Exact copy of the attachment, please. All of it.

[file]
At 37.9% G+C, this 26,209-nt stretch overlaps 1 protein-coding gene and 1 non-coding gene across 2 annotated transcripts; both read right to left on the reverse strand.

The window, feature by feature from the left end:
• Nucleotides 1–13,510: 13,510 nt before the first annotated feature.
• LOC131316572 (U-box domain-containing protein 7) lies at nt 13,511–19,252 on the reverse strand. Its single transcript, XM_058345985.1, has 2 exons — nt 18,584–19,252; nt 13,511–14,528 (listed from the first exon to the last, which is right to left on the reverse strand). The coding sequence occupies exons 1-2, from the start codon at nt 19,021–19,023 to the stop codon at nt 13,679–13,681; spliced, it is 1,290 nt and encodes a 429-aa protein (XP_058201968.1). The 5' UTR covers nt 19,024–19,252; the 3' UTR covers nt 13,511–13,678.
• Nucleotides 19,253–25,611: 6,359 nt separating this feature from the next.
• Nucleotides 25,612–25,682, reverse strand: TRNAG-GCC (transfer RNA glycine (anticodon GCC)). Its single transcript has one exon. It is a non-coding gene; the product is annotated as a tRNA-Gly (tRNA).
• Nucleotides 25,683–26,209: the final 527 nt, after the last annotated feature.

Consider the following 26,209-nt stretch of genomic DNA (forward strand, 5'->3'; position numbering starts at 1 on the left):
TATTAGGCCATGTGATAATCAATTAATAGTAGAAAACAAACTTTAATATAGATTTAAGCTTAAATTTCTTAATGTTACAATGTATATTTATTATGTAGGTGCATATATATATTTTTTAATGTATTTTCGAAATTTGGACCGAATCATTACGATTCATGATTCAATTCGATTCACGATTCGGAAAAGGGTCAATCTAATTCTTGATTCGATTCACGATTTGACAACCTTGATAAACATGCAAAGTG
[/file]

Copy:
At 37.9% G+C, this 26,209-nt stretch overlaps 1 protein-coding gene and 1 non-coding gene across 2 annotated transcripts; both read right to left on the reverse strand.

The window, feature by feature from the left end:
• Nucleotides 1–13,510: 13,510 nt before the first annotated feature.
• LOC131316572 (U-box domain-containing protein 7) lies at nt 13,511–19,252 on the reverse strand. Its single transcript, XM_058345985.1, has 2 exons — nt 18,584–19,252; nt 13,511–14,528 (listed from the first exon to the last, which is right to left on the reverse strand). The coding sequence occupies exons 1-2, from the start codon at nt 19,021–19,023 to the stop codon at nt 13,679–13,681; spliced, it is 1,290 nt and encodes a 429-aa protein (XP_058201968.1). The 5' UTR covers nt 19,024–19,252; the 3' UTR covers nt 13,511–13,678.
• Nucleotides 19,253–25,611: 6,359 nt separating this feature from the next.
• Nucleotides 25,612–25,682, reverse strand: TRNAG-GCC (transfer RNA glycine (anticodon GCC)). Its single transcript has one exon. It is a non-coding gene; the product is annotated as a tRNA-Gly (tRNA).
• Nucleotides 25,683–26,209: the final 527 nt, after the last annotated feature.

Consider the following 26,209-nt stretch of genomic DNA (forward strand, 5'->3'; position numbering starts at 1 on the left):
TATTAGGCCATGTGATAATCAATTAATAGTAGAAAACAAACTTTAATATAGATTTAAGCTTAAATTTCTTAATGTTACAATGTATATTTATTATGTAGGTGCATATATATATTTTTTAATGTATTTTCGAAATTTGGACCGAATCATTACGATTCATGATTCAATTCGATTCACGATTCGGAAAAGGGTCAATCTAATTCTTGATTCGATTCACGATTTGACAACCTTGATAAACATGCAAAGTG